Projected use and fit:

  • While he was often marketed as a guy whose position was naturally a 3 who could guard the 4, he was played pretty exclusively as a 4 or small-ball 5 in Summer League. I think this is smart and likely what will happen with the main squad as well. Until he can shoot a lot better, Kuminga needs to be played with multiple shooters, and if he’s playing the 4 or 5, that’s easier to do. Remember the lineups with Eric Paschall at 5 last year? It’s easy to imagine Kuminga in that role early, as well as playing the 4 alongside a stretch 5 like Nemanja Bjelica, or with Draymond and 3 shooters. Kuminga should thrive in lineups with the Splash Brothers once Klay Thompson returns, but if he can’t grasp the offense or defense, his minutes in year one will be limited.

  • At the end of the day, Warriors fans should be encouraged from what we’ve seen, with some caveats. Kuminga does not appear to be as raw in terms of feel and basic skills as advertised. He has more passing vision and a better handle than his critics thought. His shooting is not going to blow you away for now but also it doesn’t look like some sort of trainwreck. I’m excited about his long-term outlook! The short term is murkier though. My primary question about his fit this year is that we’ve only really seen him (in both the G League & Summer League) as a featured option who got a lot of usage and enjoyed a long leash in terms of the ability to take shots and make mistakes. The Warriors will play him in lineups this year where he is asked to be more of a role player, and I’m just curious to see what that looks like.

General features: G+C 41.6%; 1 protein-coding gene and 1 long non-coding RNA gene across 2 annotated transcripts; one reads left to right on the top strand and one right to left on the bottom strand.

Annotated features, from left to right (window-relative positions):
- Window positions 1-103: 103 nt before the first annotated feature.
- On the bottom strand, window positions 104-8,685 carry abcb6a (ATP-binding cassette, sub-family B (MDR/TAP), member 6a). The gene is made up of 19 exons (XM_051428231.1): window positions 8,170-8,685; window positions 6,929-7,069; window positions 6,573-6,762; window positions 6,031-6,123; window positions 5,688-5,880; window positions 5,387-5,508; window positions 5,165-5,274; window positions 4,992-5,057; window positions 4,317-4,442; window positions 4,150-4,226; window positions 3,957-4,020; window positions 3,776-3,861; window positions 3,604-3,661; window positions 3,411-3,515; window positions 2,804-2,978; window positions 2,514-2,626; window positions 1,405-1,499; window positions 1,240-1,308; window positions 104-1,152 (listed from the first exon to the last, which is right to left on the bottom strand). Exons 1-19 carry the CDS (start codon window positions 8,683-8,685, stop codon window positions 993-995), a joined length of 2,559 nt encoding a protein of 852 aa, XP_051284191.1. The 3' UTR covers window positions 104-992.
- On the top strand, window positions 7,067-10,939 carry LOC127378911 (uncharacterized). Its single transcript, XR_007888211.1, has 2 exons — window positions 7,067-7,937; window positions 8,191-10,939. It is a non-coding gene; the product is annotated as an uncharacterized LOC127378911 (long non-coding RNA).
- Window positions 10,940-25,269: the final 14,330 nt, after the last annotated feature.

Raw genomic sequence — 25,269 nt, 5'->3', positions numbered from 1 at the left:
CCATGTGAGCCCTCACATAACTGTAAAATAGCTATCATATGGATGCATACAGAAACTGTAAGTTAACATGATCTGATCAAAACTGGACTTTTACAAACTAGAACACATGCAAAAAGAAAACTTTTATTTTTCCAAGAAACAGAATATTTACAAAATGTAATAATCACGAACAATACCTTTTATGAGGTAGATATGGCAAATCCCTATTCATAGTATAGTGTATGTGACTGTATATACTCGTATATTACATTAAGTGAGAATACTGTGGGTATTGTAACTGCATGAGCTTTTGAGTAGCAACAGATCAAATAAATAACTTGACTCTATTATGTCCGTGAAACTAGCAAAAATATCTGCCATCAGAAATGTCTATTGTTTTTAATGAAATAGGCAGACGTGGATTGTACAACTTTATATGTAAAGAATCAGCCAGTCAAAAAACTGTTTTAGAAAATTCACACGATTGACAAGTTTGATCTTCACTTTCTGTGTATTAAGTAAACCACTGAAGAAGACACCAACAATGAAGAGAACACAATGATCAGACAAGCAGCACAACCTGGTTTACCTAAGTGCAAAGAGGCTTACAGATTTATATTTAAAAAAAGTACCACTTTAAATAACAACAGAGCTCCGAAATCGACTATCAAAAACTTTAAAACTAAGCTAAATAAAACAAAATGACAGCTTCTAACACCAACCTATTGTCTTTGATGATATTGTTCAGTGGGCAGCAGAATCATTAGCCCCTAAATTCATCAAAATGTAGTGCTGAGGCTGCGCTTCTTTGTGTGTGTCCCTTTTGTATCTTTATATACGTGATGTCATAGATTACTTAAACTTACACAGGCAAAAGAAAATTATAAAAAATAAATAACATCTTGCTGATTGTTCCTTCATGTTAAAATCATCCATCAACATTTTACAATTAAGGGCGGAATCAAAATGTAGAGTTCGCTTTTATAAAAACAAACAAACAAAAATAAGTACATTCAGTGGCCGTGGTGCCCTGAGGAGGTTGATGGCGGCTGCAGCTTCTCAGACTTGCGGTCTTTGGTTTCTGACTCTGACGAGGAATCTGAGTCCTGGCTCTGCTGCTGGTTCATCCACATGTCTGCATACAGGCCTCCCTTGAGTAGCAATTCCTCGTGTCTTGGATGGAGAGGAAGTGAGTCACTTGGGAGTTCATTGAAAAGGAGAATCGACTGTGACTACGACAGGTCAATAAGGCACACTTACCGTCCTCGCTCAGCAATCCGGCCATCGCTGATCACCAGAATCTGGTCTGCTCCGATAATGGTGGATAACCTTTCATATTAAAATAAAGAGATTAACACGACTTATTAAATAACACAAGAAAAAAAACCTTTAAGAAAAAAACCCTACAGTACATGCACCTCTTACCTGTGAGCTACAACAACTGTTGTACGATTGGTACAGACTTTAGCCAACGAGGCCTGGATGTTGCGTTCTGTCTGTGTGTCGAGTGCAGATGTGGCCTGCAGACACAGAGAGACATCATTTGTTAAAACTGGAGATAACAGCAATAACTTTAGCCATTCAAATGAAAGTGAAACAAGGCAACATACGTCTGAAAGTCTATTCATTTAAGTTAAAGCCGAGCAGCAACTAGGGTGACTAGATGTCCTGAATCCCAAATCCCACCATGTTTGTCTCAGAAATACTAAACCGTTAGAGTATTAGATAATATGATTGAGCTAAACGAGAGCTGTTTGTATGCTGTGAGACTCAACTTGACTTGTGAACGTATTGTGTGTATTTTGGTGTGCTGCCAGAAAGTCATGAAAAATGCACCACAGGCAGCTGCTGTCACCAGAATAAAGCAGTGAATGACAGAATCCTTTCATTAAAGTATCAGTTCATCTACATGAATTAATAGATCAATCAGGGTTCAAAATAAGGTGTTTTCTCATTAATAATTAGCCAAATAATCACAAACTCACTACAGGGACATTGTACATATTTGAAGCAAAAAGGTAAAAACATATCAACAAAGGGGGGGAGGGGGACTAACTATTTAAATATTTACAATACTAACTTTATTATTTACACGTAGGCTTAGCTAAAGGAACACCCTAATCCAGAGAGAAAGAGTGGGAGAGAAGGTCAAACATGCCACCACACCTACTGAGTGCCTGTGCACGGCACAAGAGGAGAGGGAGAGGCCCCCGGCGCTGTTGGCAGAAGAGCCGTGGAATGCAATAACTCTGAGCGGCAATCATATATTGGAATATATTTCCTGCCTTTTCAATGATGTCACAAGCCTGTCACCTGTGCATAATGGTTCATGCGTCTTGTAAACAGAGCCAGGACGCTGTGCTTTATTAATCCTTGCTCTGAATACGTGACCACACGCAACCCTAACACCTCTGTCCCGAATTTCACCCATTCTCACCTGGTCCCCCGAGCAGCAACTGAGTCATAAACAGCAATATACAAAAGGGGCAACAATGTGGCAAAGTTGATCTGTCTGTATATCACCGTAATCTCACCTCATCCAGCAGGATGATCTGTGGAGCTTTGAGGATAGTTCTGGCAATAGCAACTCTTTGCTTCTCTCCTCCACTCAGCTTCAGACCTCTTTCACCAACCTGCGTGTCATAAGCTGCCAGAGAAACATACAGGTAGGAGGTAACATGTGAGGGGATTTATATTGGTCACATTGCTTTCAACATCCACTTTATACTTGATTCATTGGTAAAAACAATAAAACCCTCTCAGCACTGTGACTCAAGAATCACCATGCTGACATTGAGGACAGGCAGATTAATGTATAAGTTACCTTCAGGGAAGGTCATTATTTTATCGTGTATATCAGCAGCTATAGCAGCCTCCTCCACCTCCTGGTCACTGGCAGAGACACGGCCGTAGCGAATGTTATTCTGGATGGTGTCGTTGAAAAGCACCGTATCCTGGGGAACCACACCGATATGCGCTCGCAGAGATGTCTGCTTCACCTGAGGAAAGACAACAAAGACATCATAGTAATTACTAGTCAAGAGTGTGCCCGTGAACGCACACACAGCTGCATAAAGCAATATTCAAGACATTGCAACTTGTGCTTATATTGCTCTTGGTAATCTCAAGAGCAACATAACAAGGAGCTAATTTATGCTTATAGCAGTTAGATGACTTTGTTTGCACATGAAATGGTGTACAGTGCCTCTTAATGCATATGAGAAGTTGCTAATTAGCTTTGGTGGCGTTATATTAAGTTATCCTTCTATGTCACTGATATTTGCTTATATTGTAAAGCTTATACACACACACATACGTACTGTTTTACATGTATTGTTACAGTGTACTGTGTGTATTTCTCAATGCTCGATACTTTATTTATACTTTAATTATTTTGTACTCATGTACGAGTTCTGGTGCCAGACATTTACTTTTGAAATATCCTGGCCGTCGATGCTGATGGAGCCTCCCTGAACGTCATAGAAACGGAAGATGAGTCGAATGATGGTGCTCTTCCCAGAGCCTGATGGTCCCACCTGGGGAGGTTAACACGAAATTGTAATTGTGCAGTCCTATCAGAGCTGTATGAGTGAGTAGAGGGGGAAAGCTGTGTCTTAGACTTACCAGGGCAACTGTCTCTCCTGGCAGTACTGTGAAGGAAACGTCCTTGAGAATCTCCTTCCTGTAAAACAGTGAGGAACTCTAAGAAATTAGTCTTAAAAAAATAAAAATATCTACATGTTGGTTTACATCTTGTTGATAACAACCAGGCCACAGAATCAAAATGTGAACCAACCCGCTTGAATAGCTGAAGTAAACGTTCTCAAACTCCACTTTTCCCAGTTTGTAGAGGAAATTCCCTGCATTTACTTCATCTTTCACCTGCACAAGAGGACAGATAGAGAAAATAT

Moses Moody

Raw numbers: